Social Welfare in India
- Study social work in Mumbai, India for two weeks over winter break.
- Earn three hours of social work credit (SW560/SW855/SW955).
- Program includes lectures, discussion, and site visits to NGOs serving disadvantaged populations in Mumbai.
Learn first-hand the social, economic, and political currents that impact the social welfare system in India. Open to undergraduate and graduate students in the School of Social Welfare; students enroll in one 3 credit course in the School of Social Welfare. The two week program will take place in Mumbai, India and includes agency visits to an array of social service organizations, a guided tour of Mumbai and the Elephanta Caves, and experience on the campus of the Tata Institute for Social Services (TISS), India's premiere school of social work (see more in the Academic Information section below).
With a population of approximately 14 million, Mumbai (formerly known as Bombay until 1996) is the most populous city in India and the second most populous city in the world. Mumbai is the commercial and entertainment center of India and home to important financial institutions including the corporate headquarters of numerous Indian and multinational corporations. The city also houses India's Hindi film and television industry, known as Bollywood, and the group will be staying on a campus very near one of the major studio filming locations.
Students will enroll in 3 hours of credit (SW560/SW855/SW955).
The program consists of a combination of lecture, discussion, and site visits to understand the social welfare system in India. The group will also visit non-governmental social service organizations (NGOs) and for-profits that work for the welfare of socially and economically disadvantaged people of Mumbai. Throughout the program, the group will have opportunities to visit and mingle with local people, eat local cuisine, shop at various locations, and potentially also visit a Hindu temple.
• Pre-Social Work and BSW students can use the course towards a general education requirement or as elective credit.
• 1st year MSW students can use the course as credit for 2nd year MSW courses (Clinical Practice students: MACRO Elective and SWAAP students: Advanced Social Administration Selective) even before they have completed all of the foundation level requirements.
• 2nd year MSW students can use this course towards any elective or selective credit hours.
• Ph.D. students can use the course as elective credit.
Tata Institute for Social Services
In Mumbai, the group will have opportunities to visit old and new sites of interest. Lectures will take place at the Tata Institute for Social Sciences (TISS), the premier social work school in India, and will focus on social problems and a general overview of the history of India and the region. TISS will also arrange site visits to agencies relevant to community health and mental health, children's issues, women's issues, human trafficking and prostitution, slums, and a rural agency visit. Potential agency visits include Majlis, a legal center devoted to informing, educating, and empowering women on their legal rights; Stree Mukti Sanghatana, a women's liberation group; the Slum Rehabilitation Society; NASEOH, an organization devoted to rehabilitation opportunities for people with disabilities; CORO, a grassroots organization with the aim of empowering marginalized individuals; and the Family Service Center. These visits will give students a chance to interact with faculty and students from various sectors.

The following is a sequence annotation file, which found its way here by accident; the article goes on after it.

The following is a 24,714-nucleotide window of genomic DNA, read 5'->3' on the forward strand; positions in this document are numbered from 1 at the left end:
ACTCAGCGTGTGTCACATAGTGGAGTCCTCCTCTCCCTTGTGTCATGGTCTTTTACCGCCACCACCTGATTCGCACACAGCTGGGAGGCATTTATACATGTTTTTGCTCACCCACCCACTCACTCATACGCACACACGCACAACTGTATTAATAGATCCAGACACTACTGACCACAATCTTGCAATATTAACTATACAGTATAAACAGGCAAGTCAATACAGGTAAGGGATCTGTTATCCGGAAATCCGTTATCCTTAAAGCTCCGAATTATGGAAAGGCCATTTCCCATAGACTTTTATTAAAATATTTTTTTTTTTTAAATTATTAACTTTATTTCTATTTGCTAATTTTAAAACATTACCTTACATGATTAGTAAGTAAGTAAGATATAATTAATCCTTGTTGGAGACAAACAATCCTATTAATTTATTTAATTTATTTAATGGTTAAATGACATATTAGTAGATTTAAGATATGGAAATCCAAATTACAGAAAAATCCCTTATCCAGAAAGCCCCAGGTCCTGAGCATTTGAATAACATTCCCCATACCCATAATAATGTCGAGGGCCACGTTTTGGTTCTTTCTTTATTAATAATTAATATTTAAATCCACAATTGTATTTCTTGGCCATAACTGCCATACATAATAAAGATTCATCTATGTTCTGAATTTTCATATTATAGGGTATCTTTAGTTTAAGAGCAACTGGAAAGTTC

Students will stay in double occupancy guest houses or apartments on the TISS campus. Meals are provided by TISS or taken as a group during agency visits and other outings; a special welcome and farewell meal are included.
Open to KU School of Social Welfare Students. Minimum 2.5 GPA required (exceptions considered after submission of a petition).
For more information contact:
Dr. Mahasweta M. Banerjee
The University of Kansas
School of Social Welfare
Mahasweta M. Banerjee, Ph.D., professor, will be the faculty director of the group. At KU, she studies theories and practices associated with poverty and social justice; Rawls, Sen, and Nussbaum's capabilities approach; and micro-enterprise as an anti-poverty strategy. She teaches qualitative and quantitative research. She was a Fulbright Scholar in India during 2007-2008. She will be the lead instructor of the course and also serve as students' main contact throughout the program.